To build and run for Android, you must install the Unity Android Build Support platform module. You also need to install the Android Software Development Kit (SDK) and the Native Development Kit (NDK) to build and run any code on your Android device. By default, Unity installs a Java Development Kit based on OpenJDK.
Note: Unity supports Android 4.4 “KitKat” and above. See AndroidSdkVersions for details.
Use the Unity Hub to install Android Build Support and the required dependenciesIn the context of the Package Manager, a dependency is a specific package version (expressed in the form
package_name@package_version) that a project or another package requires in order to work. Projects and packages use the dependencies attribute in their manifests to define the set of packages they require. For projects, these are considered direct dependencies; for packages, these are indirect, or transitive, dependencies. More info
See in Glossary: Android SDK & NDK tools, and OpenJDK.
You can install Android Build Support, the Android SDK & NDK tools and OpenJDK when you install the Unity Editor, or add them at a later time.
For information on adding the Android modules:
If you are using a 2018 version of Unity, see the Unity 2018.4 documentation for information on manually installing these dependencies.
To enable USB debugging, you must enable Developer options on your device. To do this, find the build number in your device’s Settings menu. The location of the build number varies between devices; for stock Android, it’s usually Settings > About phone > Build number. For specific information on your device and Android version, refer to your hardware manufacturer.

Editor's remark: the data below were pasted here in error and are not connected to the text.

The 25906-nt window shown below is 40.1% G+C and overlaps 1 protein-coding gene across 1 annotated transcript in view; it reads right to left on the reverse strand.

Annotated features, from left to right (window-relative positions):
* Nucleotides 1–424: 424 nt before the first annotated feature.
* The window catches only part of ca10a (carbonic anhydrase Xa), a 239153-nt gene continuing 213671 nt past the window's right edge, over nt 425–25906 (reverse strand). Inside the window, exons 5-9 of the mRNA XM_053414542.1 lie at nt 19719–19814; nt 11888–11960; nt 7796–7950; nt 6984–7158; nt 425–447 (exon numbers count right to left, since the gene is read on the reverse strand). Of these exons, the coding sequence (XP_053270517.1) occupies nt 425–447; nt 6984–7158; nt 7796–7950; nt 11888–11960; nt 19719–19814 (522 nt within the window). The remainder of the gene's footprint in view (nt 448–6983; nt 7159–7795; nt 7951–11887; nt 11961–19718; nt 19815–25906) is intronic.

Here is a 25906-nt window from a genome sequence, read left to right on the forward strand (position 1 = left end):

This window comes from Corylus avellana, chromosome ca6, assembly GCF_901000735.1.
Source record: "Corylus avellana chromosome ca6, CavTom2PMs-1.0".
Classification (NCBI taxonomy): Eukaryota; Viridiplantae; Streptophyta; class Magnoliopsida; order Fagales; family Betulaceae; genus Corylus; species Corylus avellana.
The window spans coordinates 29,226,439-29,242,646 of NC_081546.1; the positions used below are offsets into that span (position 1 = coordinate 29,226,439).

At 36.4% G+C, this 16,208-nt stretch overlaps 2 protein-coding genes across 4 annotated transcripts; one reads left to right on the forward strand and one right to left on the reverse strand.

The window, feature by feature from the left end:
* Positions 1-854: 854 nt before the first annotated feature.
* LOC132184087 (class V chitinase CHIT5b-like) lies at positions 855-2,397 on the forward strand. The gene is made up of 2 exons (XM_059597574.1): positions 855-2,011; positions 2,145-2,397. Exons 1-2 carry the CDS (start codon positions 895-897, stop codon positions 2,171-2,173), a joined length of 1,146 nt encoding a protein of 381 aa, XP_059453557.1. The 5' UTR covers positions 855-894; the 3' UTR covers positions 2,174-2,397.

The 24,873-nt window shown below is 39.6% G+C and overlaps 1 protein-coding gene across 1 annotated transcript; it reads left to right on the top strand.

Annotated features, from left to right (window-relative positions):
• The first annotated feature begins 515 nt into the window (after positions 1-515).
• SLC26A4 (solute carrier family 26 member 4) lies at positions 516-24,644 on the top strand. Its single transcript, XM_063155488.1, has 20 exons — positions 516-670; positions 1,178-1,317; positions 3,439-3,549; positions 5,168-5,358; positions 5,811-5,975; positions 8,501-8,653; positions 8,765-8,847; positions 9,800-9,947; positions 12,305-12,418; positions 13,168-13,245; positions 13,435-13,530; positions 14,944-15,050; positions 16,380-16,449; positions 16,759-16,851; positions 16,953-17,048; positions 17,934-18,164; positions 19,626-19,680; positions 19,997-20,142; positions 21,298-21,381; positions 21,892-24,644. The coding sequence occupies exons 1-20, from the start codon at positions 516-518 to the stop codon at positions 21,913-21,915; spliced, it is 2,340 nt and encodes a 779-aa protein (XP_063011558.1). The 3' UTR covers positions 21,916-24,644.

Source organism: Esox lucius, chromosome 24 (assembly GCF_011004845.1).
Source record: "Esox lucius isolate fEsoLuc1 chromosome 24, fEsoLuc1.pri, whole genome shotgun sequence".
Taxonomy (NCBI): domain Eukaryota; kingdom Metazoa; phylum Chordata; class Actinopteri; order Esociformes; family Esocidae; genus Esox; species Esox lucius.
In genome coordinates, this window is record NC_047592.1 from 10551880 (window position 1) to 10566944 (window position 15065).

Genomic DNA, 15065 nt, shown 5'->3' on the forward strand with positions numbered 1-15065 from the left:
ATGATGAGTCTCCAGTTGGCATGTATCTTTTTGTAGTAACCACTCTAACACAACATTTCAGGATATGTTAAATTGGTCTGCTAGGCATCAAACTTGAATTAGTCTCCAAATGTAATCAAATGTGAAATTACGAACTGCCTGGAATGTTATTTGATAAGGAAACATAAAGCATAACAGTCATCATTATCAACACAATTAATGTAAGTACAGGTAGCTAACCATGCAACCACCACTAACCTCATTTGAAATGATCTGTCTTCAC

After you navigate to the build number using the instructions above, tap on the build number seven times. A pop-up notification saying “You are now X steps away from being a developer” appears, with “X” being a number that counts down with every additional tap. On the seventh tap, Developer options are unlocked.
Note: On Android versions prior to 4.2 (Jelly Bean), the Developer options are enabled by default.
Go to Settings > Developer options (or, if this does not work, on some devices the path is Settings > System > Developer options), and check the USB debugging checkbox. Android now enters debug mode when it is connected to a computer via USB.
Connect your device to your computer using a USB cable. If you are developing on a Windows computer, you might need to install a device-specific USB driver. See the manufacturer website for your device for additional information.
The setup process differs for Windows and macOS and is explained in detail on the Android developer website. For more information on connecting your Android device to the SDK, refer to the Run Your App section of the Android Developer documentation.
For information on how to set up your development environment for Chrome OS devices, and enable ADBAn Android Debug Bridge (ADB). You can use an ADB to deploy an Android package (APK) manually after building. More info
See in Glossary debugging, see Google’s documentation on Chrome OS Developer Environments.
Before you can deploy to your device you need to manually connect with ADB via the device’s IP address.
To begin you need the IP address. Open up the Settings app and choose Network in the sidebar. Next click on the active network interface.